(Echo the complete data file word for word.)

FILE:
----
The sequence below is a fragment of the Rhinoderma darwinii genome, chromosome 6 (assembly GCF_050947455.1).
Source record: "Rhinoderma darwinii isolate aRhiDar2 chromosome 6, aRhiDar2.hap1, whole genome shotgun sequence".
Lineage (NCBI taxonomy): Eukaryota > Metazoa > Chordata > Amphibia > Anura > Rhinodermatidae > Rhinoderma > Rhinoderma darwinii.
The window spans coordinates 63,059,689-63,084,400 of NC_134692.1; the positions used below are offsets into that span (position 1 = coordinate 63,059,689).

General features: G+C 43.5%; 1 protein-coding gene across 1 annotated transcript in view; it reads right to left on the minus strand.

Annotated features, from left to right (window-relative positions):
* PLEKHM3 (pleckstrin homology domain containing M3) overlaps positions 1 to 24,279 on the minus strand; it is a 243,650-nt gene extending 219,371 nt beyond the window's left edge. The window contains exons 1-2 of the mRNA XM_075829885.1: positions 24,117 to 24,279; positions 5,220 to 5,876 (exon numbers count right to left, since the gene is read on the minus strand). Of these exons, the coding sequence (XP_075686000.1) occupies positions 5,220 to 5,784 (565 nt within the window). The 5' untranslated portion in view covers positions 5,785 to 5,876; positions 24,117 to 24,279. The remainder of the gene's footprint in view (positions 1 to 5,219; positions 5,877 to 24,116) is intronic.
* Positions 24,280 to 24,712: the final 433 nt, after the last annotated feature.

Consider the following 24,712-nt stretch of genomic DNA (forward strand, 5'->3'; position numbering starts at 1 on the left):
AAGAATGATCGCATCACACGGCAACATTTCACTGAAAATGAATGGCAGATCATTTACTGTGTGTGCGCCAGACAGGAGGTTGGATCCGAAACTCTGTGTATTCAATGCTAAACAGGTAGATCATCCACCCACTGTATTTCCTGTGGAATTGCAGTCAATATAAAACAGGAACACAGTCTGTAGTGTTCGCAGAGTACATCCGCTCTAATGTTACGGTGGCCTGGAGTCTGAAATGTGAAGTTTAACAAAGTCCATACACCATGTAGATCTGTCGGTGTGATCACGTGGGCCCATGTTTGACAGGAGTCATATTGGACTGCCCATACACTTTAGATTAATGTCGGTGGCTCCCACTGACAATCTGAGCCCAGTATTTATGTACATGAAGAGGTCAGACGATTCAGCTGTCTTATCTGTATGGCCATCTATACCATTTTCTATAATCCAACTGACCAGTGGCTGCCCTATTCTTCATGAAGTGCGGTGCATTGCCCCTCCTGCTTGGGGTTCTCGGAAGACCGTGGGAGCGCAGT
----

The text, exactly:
The sequence below is a fragment of the Rhinoderma darwinii genome, chromosome 6 (assembly GCF_050947455.1).
Source record: "Rhinoderma darwinii isolate aRhiDar2 chromosome 6, aRhiDar2.hap1, whole genome shotgun sequence".
Lineage (NCBI taxonomy): Eukaryota > Metazoa > Chordata > Amphibia > Anura > Rhinodermatidae > Rhinoderma > Rhinoderma darwinii.
The window spans coordinates 63,059,689-63,084,400 of NC_134692.1; the positions used below are offsets into that span (position 1 = coordinate 63,059,689).

General features: G+C 43.5%; 1 protein-coding gene across 1 annotated transcript in view; it reads right to left on the minus strand.

Annotated features, from left to right (window-relative positions):
* PLEKHM3 (pleckstrin homology domain containing M3) overlaps positions 1 to 24,279 on the minus strand; it is a 243,650-nt gene extending 219,371 nt beyond the window's left edge. The window contains exons 1-2 of the mRNA XM_075829885.1: positions 24,117 to 24,279; positions 5,220 to 5,876 (exon numbers count right to left, since the gene is read on the minus strand). Of these exons, the coding sequence (XP_075686000.1) occupies positions 5,220 to 5,784 (565 nt within the window). The 5' untranslated portion in view covers positions 5,785 to 5,876; positions 24,117 to 24,279. The remainder of the gene's footprint in view (positions 1 to 5,219; positions 5,877 to 24,116) is intronic.
* Positions 24,280 to 24,712: the final 433 nt, after the last annotated feature.

Consider the following 24,712-nt stretch of genomic DNA (forward strand, 5'->3'; position numbering starts at 1 on the left):
AAGAATGATCGCATCACACGGCAACATTTCACTGAAAATGAATGGCAGATCATTTACTGTGTGTGCGCCAGACAGGAGGTTGGATCCGAAACTCTGTGTATTCAATGCTAAACAGGTAGATCATCCACCCACTGTATTTCCTGTGGAATTGCAGTCAATATAAAACAGGAACACAGTCTGTAGTGTTCGCAGAGTACATCCGCTCTAATGTTACGGTGGCCTGGAGTCTGAAATGTGAAGTTTAACAAAGTCCATACACCATGTAGATCTGTCGGTGTGATCACGTGGGCCCATGTTTGACAGGAGTCATATTGGACTGCCCATACACTTTAGATTAATGTCGGTGGCTCCCACTGACAATCTGAGCCCAGTATTTATGTACATGAAGAGGTCAGACGATTCAGCTGTCTTATCTGTATGGCCATCTATACCATTTTCTATAATCCAACTGACCAGTGGCTGCCCTATTCTTCATGAAGTGCGGTGCATTGCCCCTCCTGCTTGGGGTTCTCGGAAGACCGTGGGAGCGCAGT